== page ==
Slug slaying tips to beat autumn attack
Protecting crops from slugs,
rabbits, birds and bugs is
the goal of our autumn focus
on pest control. Over the
following pages we consider
monitoring, scaring and
baiting, giving you a timely
guide to best practice.
Edited by Charles Abel
MASSIVE slug populations threaten emerging crops everywhere this autumn.
A leading adviser in the north, who deals with this menace more than most, warns complete crop loss can result from complacency.
"Slugs are going to be a big problem," says Simon Francis, technical manager of the North of England Arable Centre. But this does not mean prophylactic pellet use is justified, and it could add an unnecessary cost. Control must start with cultural measures, he stresses.
"The first, and most important step in slug control is to get a good, firm seed-bed. Then chemical control may be left until after drilling, or even missed out completely," he says. But however good the seed-bed, this season growers should monitor slug activity, especially immediately before and after drilling.
"This is the most important time, as damage is underground and wont be seen until it is too late. At four slugs per bait point I would consider pelleting, and certainly dig to check for seed hollowing."
Continued wet conditions, plus the thick straw and trash this season, means a high carryover from huge pre-harvest populations. Newly-hatched juveniles will add to this, and if surface conditions remain moist, damage will be severe in unprotected crops, he warns. "In the worst cases, growers will have to re-drill."
Ideally, baits should be placed one every 2-3ha, but in practice a number located in potential problem areas will suffice. "Always bait in the areas of the field most at risk. These may be historically slug prone areas, such as where muck heaps have been, or patches where seed-beds are not ideal."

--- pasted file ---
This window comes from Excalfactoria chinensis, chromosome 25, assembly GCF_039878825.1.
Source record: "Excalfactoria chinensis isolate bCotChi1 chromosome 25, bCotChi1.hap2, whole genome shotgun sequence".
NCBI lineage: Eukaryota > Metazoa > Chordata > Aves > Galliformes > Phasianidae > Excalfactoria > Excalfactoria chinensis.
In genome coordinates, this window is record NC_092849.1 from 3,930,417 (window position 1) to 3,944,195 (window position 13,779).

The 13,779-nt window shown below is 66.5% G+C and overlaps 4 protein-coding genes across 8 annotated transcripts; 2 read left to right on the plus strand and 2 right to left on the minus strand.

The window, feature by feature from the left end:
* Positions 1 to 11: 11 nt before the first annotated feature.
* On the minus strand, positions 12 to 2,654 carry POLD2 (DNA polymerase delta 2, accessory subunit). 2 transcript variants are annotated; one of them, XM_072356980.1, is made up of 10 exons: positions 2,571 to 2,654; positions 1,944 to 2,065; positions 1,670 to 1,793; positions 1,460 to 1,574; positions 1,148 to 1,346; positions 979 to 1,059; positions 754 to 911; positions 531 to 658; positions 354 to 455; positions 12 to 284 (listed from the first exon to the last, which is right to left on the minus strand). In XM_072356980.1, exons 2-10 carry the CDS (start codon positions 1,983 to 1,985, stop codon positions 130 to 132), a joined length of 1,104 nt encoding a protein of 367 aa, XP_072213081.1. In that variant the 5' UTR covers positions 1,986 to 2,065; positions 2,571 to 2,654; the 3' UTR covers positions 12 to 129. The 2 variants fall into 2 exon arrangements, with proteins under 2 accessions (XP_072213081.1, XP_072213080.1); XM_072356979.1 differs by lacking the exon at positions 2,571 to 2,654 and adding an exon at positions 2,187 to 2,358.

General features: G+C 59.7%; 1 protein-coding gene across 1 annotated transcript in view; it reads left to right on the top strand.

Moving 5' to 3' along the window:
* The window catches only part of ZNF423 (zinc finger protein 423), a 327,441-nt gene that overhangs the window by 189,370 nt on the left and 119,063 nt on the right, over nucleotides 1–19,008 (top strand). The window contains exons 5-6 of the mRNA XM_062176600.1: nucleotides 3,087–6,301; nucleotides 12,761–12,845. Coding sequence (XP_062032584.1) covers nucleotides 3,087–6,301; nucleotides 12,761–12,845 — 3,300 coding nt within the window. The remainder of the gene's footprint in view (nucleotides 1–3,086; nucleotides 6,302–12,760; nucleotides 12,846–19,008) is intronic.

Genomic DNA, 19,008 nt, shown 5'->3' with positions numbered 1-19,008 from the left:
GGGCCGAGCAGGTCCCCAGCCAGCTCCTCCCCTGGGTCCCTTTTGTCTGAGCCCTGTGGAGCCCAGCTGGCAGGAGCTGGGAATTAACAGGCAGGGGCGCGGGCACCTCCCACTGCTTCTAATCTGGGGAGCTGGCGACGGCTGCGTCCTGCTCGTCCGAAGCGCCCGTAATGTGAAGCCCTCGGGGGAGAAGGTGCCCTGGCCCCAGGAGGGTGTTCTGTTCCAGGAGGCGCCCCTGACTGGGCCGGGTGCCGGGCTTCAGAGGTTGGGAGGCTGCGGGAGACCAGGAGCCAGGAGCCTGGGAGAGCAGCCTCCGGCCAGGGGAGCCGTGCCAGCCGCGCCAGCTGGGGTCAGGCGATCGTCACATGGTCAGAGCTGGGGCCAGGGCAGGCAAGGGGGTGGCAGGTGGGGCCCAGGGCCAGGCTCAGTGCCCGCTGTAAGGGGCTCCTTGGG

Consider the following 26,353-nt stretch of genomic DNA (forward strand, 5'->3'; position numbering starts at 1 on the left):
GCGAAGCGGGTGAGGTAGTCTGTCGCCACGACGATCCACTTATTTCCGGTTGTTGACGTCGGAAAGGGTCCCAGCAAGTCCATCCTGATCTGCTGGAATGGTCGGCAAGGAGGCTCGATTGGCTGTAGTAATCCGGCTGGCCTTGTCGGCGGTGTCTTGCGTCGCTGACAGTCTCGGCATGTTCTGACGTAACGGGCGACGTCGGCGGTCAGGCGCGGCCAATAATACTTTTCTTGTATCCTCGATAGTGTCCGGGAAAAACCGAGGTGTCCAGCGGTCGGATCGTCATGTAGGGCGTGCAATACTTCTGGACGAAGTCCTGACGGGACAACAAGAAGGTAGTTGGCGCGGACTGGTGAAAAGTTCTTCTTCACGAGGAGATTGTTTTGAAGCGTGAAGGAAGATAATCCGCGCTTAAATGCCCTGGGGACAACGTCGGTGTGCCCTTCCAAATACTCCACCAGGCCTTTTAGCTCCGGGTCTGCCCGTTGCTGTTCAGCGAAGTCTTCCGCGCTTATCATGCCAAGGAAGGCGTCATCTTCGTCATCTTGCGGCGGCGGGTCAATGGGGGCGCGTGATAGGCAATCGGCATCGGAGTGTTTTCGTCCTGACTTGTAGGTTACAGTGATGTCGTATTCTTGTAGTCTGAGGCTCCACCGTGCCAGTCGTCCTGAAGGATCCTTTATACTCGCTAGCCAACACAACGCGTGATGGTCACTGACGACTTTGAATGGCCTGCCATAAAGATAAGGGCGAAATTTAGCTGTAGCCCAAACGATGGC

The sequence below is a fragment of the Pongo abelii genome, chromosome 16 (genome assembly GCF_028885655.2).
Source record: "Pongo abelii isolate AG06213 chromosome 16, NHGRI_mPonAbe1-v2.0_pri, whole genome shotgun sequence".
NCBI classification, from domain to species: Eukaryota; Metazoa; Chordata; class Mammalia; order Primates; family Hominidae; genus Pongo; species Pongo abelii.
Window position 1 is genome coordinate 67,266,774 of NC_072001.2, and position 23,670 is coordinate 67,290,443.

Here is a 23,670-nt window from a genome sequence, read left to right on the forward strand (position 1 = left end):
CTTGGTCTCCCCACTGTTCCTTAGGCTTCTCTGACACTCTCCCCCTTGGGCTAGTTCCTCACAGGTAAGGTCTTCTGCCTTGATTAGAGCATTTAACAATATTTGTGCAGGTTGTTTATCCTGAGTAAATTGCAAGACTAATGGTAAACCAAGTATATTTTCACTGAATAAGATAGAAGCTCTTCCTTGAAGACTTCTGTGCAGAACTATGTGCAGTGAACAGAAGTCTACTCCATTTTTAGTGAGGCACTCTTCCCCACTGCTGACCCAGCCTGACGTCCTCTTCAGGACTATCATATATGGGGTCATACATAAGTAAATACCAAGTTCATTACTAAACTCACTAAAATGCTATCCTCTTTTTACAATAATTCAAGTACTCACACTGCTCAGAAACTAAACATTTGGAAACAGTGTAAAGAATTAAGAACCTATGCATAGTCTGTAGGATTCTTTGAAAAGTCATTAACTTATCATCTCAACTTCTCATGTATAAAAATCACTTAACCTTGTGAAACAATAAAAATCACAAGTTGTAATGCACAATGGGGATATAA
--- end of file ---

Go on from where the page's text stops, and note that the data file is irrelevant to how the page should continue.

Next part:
Regular monitoring, checking baits at least every 48 hours, is essential. Tiles, waited down bags, or purpose-made mats all make effective bait covers, he notes. "As long as it is dark and damp, and the bait has bran in it, it will attract slugs."
Non-pellet baits, such as broiler feeds, whilst reducing the risk to non-target species, are not advised. "The problem is the slugs come, eat, and then disappear. A pellet bait means they die and can be counted. And when checking traps, remove the slugs, so the count for the next 48 hours starts at zero," he adds.
Full rates of pellets are rarely justified, but stomach poison type pellets, such as methiocarb are more reliable in Mr Francis opinion. Their extra cost is particularly justified in a wet season. "But it is a very subjective area," he notes. "Mini-pellets (metaldehyde) do have the advantage of more bait points per sq m."
Baiting and monitoring should be repeated in two weeks after a dose of pellets, always with fresh baits. And the vigil should continue for as long as mild and moist conditions persist. *
• Fine, firm seed-bed first step.
• Trap to assess activity.
• Full rates rarely required.
• Re-trap 2 weeks after pelleting.
• Monitor so long as mild and wet.
Slug control starts with cultural control and can save growers the costs of mistimed application, says North of England Arable Centre manager Simon Francis. Huge carryover populations and high egg counts in the soil threaten all crops, making regular checks on activity essential.